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This creature's name is never spoken onscreen, but in the script for King Kong it is acknowledged as the Giant Lizard. The name "two-legged lizard" refers to the creature's distinctive trait of only possessing two limbs, although the film's script and novelization never indicate that the creature possesses only two legs. The Art and Making of Kong: Skull Island refers to it as the two legged lizard when discussing its influence on the Skullcrawlers' design.
The lizard has an elongated body with two forelimbs and a tail, but no hind legs. It only has two digits on each hand, like a chameleon or the two-toed Earless Skink native to Australia. Its neck bears a mane-like collection of spikes that creates a break in the crest that runs from its head to its tail.
After King Kong destroyed the log bridge and sent most of the Venture crew to their deaths in the chasm below, Jack Driscoll hid in a small crevice in the rock wall. Jack looked down and saw a giant two-legged lizard slowly scaling up a vine to his position. Jack quickly grabbed a dagger and cut the vine, sending the lizard plummeting into the chasm.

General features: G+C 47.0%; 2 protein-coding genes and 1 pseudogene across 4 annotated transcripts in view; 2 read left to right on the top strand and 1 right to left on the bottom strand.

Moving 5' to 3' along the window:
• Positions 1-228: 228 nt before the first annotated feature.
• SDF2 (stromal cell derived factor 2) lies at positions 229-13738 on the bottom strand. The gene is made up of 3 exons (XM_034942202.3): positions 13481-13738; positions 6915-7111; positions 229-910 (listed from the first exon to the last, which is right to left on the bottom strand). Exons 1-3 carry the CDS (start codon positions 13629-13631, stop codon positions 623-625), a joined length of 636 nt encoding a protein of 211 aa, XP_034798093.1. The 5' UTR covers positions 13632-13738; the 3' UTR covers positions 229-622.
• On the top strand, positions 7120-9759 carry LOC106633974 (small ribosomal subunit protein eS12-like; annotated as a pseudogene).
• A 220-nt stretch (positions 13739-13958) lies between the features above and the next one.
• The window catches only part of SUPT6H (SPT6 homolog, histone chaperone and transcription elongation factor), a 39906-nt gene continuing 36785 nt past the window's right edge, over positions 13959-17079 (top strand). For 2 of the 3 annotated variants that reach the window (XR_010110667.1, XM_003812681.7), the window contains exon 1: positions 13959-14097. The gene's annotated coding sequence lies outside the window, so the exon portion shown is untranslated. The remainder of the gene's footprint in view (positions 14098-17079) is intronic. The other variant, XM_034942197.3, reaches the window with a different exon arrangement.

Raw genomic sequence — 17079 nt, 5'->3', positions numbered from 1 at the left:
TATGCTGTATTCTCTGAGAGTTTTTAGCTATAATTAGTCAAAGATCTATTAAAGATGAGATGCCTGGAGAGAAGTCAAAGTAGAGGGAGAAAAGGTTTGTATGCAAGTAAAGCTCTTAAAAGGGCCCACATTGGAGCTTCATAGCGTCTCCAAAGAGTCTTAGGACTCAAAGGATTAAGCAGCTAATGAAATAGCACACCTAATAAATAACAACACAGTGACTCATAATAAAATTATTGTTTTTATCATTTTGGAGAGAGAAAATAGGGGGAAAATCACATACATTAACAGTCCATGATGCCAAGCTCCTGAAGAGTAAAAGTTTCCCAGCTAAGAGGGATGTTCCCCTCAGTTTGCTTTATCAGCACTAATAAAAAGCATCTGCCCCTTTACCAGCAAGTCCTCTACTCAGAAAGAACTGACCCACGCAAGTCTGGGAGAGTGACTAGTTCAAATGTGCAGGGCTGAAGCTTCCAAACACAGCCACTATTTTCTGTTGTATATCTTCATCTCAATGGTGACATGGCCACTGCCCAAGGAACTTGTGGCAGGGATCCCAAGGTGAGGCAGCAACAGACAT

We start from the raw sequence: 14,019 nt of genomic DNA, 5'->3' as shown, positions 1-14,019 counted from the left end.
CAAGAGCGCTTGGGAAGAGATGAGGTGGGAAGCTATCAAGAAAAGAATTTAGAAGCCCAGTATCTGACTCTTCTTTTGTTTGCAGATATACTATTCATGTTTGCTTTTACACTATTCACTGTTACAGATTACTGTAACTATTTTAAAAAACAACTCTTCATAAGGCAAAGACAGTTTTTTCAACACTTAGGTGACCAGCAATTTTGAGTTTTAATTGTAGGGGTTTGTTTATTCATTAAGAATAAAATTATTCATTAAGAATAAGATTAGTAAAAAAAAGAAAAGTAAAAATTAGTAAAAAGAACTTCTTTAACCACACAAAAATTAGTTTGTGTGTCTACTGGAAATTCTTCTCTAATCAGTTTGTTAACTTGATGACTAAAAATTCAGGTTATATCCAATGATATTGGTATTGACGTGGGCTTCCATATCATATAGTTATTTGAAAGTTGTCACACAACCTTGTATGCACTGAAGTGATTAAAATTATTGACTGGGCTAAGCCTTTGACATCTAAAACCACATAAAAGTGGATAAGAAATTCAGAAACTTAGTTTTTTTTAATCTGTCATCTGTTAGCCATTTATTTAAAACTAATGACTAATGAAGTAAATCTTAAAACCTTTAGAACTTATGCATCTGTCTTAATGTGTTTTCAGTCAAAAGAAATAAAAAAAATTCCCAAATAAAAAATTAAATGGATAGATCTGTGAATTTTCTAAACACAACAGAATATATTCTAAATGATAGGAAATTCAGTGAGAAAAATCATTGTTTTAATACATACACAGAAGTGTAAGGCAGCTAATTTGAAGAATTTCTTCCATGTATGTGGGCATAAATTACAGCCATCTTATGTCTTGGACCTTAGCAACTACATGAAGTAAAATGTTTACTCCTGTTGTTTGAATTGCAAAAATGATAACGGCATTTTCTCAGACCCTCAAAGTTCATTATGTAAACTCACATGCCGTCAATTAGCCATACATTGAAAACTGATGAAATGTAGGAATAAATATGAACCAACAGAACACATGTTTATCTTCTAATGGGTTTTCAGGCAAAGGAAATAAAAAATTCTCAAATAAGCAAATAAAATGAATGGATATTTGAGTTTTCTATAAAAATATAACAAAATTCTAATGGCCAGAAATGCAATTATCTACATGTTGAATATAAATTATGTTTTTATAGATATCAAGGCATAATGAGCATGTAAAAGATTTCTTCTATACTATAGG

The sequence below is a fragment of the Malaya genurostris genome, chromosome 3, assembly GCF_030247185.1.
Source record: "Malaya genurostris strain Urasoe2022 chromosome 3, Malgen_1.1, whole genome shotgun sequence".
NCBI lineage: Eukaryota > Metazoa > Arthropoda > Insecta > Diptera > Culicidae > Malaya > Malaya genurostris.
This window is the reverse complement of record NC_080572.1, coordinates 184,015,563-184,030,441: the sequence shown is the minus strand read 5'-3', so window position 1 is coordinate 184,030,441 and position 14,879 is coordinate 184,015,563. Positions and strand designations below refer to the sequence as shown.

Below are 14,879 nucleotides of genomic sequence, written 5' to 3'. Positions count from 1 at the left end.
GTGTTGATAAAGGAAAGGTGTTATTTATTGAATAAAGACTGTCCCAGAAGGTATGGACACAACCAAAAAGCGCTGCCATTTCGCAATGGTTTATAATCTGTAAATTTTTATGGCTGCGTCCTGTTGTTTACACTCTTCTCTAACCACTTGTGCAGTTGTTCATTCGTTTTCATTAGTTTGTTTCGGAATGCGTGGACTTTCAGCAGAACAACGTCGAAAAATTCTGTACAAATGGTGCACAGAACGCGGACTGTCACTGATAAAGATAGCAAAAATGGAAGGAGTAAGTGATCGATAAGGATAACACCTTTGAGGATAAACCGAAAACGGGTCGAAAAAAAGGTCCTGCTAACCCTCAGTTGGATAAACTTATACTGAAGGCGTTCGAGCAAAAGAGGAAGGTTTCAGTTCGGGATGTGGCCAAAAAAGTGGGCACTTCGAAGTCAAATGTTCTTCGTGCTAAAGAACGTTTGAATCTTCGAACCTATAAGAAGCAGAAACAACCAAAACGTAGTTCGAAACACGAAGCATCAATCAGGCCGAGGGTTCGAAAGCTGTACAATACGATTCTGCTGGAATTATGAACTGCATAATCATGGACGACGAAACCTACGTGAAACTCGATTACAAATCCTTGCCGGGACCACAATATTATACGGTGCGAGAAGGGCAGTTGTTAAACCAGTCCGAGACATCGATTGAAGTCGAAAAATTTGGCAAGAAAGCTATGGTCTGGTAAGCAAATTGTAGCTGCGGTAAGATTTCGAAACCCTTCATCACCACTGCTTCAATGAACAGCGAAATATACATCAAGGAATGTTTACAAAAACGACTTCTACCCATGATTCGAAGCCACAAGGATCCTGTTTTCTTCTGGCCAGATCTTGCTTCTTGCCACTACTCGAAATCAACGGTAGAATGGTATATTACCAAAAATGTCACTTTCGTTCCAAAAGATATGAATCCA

In a recreation of the cut and subsequently lost spider pit scene from the original King Kong, the two-legged lizard is seen crossing the pit bottom before climbing the wall to menace Jack using stock footage.
The Two-Legged Lizard in Peter Jackson's recreation of the lost spider pit sequence from the 1933 film
- The Two-Legged Lizard influenced the design of the Skullcrawlers from the 2017 movie Kong: Skull Island.
- The lizard's role in the film is filled by a giant spider in the film's script and novelization, with the giant lizards remaining in the chasm.
- In the fourth episode of Kong: The Animated Series, titled "Dark Forces Rising," Ramone De La Porta uses his Cyber-Link Computer to merge with a boa constrictor that was attacking Kong in order to gain an advantage while fighting him. When De La Porta merges with the snake, they become a two-legged lizard.
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